Road advances affecting indigenous peoples of Tipnis

A necessary Editorial from El Diario:

Indigenous peoples living in the Isiboro Sécure Indigenous Territory and National Park (Tipnis) are concerned that the construction of the San Ignacio de Moxos-Villa Tunari highway continues, including with the construction of bridges; they add that these works seriously harm them and that 65 populations will be affected not only by the passage of said road through that vast territory that would be divided into two parts, but by the fact that it will lead to the opening of small roads in the forest that they be colonized especially for the cultivation of coca and “reign of drug trafficking” in the region.

A special commission of the International Rights of Nature Tribunal (IRNT) visited the region and after overcoming difficulties to enter many parts of the Tipnis territory, drew conclusions that are alarming about the progress of works on the road. In a meeting held with 28 representatives of the 65 indigenous communities that inhabit the region, their problems and approaches were heard about the urgency of suspending work on the highway and the incursions of coca growers who, to begin with, have planted a lot of coca in the “Polygon 7 “. These are committed to getting much more territory for these crops and that they are clear lands on the banks of the road that “was discarded long ago, but later passed Law 969 in August of 2017, which removed the condition of intangibility to the territory”, new incursions by coca growers were facilitated.

The commission of the IRNT, composed of an Ecuadorian, an American and an Argentine, had problems entering the Polygon 7 and could not do so because of the opposition of those who inhabit it, claiming that “they were not invited”; after being practically imprisoned for five hours, they returned without having achieved their objective of checking the complaints received on the site. Later, in a meeting with the government authorities, after receiving criteria and opinions on the Tipnis, both the minister and the deputy minister of government “ratified the intention to build the road, although they acknowledged that the final design of the road had not yet existed neither the evaluation of the environmental impact that it will cause in the Tipnis” (ED 23-XII-18).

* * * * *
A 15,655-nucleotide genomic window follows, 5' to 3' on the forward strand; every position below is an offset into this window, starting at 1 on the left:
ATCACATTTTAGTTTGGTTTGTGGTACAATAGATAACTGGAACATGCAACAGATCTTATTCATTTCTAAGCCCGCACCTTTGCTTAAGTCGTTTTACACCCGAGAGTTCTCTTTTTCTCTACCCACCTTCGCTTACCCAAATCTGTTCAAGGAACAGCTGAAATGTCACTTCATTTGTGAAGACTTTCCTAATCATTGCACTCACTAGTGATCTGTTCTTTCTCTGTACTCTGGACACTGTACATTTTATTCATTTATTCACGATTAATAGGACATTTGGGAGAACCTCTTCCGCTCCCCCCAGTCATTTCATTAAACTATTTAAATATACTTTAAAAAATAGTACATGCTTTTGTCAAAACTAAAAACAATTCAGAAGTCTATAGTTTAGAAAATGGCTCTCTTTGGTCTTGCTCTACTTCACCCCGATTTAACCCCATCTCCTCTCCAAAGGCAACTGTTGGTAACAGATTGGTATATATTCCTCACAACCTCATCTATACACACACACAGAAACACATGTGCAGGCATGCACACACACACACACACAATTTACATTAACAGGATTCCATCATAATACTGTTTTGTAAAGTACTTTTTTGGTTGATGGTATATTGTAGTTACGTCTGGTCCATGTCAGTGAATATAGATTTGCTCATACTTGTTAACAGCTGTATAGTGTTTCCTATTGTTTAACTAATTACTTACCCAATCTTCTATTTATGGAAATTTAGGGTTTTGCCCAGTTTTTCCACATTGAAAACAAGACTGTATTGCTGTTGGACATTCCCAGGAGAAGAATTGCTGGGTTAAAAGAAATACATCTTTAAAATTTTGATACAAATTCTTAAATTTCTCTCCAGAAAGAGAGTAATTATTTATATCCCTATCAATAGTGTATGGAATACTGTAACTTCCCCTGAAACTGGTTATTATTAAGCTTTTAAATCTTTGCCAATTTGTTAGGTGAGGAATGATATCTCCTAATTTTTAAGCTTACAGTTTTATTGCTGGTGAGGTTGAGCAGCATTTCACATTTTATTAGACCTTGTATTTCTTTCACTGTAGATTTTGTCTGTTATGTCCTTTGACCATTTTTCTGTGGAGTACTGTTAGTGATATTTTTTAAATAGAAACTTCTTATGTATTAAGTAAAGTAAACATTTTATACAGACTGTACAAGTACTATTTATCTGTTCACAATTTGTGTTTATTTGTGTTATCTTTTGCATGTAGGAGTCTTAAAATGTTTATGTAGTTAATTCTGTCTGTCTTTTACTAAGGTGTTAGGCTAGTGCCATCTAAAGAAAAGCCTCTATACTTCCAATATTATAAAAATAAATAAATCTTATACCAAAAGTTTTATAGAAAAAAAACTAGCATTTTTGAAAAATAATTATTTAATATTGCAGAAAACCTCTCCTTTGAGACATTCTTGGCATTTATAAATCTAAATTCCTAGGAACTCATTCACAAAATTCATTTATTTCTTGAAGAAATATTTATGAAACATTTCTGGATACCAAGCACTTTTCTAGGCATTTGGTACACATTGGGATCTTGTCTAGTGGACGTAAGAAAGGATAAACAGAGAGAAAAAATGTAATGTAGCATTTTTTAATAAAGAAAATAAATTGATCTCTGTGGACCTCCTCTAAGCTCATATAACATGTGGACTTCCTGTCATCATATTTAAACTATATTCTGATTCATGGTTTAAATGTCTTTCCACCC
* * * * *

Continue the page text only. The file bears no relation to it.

The Commission of the IRNT, when leaving the country, on August 22, indicated that by September “the final sentence of this case will be released”; however, a few days ago that resolution was issued. In recent days circulated the version that “the respective resolution contain condemnations to what was done for not complying with provisions on the nature and on the case of the road.”

The problem is serious and any negative report for the government would have repercussions of international character. The important thing is that both at the level of international organizations and countries that know the problem there is awareness that the Bolivian people and their institutions condemn any action that is taken against the rights of 65 indigenous communities of the Tipnis, especially for the construction of the highway that would divide the reserves that are populated by many communities that do not want to be displaced by coca settlers and open forests and jungles for exploitation and destruction of nature.

Bolivian Thoughts opinion: This cartoon from La Razon 12/11/2012, shows the coca leader and self-proclaimed Mother Nature defender pushing relentlessly this road that will cut in half the TIPNIS, evo only cares about the private needs of the coca growers: expand the area for the illegal cultivation of coca which turns into cocaine.

This damage to our biodiversity will also place in peril the path for wildlife between Peru – Brazil – Bolivia – Argentina, this is more serious than what it appears!


Published by Bolivian Thoughts

Senior managerial experience on sustainable development projects.

2 thoughts on “Road advances affecting indigenous peoples of Tipnis

    1. Current Bolivian government has done nothing to reflect a change of attitude. International exposure is beginning to create opinion regarding this negative road to biodiversity. Bolivian reality and evo’s “I just do it” along with coca growers need to expand their illegal crop needs a firmer stand by the international community. Otherwise, it is a lost cause …

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